Historically folklore has told tales of Barrow-wights in many forms, even locally to Tolkien himself in the Berkshire Downs, where the idea could easily have sprung. Although the term 'Wight' is described as a 'anarchic person' in The Oxford English Dictionary, it seems acceptable enough for our purposes to understand Tolkiens use of the term as a 'ghostlike' entity, based on less commonly used 'Middle English' meanings of the term. However, Tolkien himself had recorded his own explanation in notes designed for translators of 'The Lord of the Rings' into other languages:

'Barrow-wights. Creatures dwelling in a 'barrow' (grave-mound); see Barrow under Place-names. It is an invented name: an equivalent should be invented. The Dutch translation has grafgeest 'grave-ghost'; the Swedish has Kummelgast 'gravemound-ghost'.'

He did refer to Barrow-wights in another work, aside from The Fellowship of the Ring and "The Adventures of Tom Bombadil". In "The Homecoming of Beorhtnoth, Beorhthelm's Son" (Tolkien's epic 'sequel' to the Anglo-saxon poem "The Battle of Maldon"), which was possibly written around the early 1940's, but not published until 1953, we find:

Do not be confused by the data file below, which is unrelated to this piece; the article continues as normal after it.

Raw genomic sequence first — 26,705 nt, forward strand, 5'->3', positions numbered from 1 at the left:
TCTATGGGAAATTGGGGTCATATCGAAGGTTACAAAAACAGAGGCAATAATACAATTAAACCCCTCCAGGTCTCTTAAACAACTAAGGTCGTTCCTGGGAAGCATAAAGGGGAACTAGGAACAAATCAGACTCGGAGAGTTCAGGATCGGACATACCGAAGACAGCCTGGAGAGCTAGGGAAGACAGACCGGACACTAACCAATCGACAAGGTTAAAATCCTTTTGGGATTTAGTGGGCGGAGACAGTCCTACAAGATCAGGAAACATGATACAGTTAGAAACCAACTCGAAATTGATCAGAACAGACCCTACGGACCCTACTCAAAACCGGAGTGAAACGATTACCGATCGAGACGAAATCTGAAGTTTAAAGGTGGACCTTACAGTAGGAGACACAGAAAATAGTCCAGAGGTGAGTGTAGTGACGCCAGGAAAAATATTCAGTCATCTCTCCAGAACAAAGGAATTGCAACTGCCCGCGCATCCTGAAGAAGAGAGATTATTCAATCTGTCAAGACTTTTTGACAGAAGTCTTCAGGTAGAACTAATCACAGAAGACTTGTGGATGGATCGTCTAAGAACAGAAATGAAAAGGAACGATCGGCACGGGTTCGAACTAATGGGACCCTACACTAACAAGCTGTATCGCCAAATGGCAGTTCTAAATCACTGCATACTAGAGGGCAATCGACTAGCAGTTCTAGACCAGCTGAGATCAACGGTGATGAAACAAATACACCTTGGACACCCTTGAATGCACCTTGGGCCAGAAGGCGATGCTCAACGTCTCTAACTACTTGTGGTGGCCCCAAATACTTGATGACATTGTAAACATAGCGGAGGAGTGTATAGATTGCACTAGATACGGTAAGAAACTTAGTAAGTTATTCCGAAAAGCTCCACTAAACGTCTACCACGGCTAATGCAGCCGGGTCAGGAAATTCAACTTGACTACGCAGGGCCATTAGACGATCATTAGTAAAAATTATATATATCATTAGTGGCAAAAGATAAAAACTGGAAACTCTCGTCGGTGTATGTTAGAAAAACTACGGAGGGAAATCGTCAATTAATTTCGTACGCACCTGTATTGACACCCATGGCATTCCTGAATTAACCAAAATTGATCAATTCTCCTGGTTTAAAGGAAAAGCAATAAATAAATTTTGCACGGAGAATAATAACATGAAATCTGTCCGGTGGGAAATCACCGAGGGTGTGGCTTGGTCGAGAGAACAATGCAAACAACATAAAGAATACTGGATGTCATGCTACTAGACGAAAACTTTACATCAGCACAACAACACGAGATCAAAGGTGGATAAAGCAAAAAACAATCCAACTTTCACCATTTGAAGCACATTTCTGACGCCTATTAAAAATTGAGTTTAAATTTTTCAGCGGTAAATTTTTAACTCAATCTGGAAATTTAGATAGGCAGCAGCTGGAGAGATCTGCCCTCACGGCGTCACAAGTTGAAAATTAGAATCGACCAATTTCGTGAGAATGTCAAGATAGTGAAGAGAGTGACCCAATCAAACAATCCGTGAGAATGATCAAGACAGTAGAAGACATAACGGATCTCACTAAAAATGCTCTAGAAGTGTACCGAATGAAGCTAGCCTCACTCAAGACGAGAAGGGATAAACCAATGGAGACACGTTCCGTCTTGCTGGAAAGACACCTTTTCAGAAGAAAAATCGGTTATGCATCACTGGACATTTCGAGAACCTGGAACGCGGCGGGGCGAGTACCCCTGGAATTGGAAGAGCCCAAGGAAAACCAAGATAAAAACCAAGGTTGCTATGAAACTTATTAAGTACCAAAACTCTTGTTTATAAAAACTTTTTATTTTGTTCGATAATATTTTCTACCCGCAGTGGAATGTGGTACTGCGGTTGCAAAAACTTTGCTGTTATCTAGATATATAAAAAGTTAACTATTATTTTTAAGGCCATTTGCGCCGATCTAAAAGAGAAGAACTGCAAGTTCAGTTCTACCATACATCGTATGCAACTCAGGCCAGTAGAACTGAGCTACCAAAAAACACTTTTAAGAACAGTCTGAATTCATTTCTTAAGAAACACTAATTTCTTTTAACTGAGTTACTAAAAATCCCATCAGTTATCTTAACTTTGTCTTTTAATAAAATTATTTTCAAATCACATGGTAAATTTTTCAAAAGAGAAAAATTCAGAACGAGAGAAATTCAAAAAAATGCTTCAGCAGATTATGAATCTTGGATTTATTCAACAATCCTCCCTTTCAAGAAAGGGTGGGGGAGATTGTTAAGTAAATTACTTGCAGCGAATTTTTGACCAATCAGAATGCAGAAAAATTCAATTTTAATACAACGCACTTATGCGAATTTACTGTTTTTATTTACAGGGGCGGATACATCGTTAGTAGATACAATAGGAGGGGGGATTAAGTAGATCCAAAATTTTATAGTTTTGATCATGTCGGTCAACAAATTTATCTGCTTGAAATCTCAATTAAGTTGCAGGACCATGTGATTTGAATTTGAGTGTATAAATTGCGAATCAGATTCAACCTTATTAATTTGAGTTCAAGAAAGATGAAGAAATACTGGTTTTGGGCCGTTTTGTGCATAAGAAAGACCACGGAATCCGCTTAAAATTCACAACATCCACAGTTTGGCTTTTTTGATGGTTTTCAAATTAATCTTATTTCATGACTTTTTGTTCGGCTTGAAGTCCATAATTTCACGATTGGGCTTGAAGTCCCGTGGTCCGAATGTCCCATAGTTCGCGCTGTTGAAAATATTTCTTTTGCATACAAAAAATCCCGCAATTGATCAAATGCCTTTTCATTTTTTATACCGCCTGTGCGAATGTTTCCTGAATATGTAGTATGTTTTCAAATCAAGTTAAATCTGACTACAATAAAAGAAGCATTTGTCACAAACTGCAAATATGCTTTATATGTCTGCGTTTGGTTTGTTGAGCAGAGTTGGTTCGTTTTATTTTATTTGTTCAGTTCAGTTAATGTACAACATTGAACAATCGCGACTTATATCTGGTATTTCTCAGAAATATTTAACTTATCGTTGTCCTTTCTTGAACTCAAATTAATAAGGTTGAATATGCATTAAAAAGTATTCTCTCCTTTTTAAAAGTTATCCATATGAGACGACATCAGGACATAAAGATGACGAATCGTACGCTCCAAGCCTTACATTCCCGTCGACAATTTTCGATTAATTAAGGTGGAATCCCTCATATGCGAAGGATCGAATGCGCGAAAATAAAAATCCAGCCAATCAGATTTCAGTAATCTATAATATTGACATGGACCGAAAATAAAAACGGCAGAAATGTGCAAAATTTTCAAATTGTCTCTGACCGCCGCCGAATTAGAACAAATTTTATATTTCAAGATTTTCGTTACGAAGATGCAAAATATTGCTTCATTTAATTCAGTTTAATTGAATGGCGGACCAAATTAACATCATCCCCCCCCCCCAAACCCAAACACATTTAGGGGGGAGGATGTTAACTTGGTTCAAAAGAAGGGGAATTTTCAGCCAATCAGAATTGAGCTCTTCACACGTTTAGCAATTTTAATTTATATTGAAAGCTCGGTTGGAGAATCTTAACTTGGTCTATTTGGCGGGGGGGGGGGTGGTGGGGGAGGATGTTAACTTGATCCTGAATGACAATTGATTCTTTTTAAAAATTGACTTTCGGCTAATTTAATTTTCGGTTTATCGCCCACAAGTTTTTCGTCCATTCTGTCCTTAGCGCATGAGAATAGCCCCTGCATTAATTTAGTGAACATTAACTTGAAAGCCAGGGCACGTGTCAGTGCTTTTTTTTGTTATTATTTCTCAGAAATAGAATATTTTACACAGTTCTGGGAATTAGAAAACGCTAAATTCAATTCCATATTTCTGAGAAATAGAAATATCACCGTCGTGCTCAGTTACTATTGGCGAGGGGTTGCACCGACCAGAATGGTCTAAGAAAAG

And your eyes fancied barrow-wights and bogies.
It's a black darkness since the moon foundered; but mark my words: not far from here we'll find the master by all accounts.

Tídwald lets out a faint beam from a dark-lantern. An owl hoots. A dark shape flits through the beam of light. Torhthelm starts back and overturns the lantern, which Tída had set on the ground.

What ails you now?

The Homecoming of Beorhtnoth Beorhthelm's Son

It is worth pointing out the resemblance of the line from this quote from the poem, to that of a line quoted from "The Adventures of Tom Bombadil'

We don't let Forest-folk nor bogies from the Barrows...
The Adventures of Tom Bombadil

Although both poems have no thematic link, the descriptions used help us to understand Tolkien's imagery of Barrow-wights as an unearthly, supernatural entity. This leads us then to look at their origins within Middle-earth.

There are a great many avenues open to exploration surrounding the Barrow-wights. Why they were sent? From where did they originate? What was their purpose? Who are they?

It is apparent from Appendix A: The Return of the King, that we can first understand the initial origin of the spirits that filled the Barrows,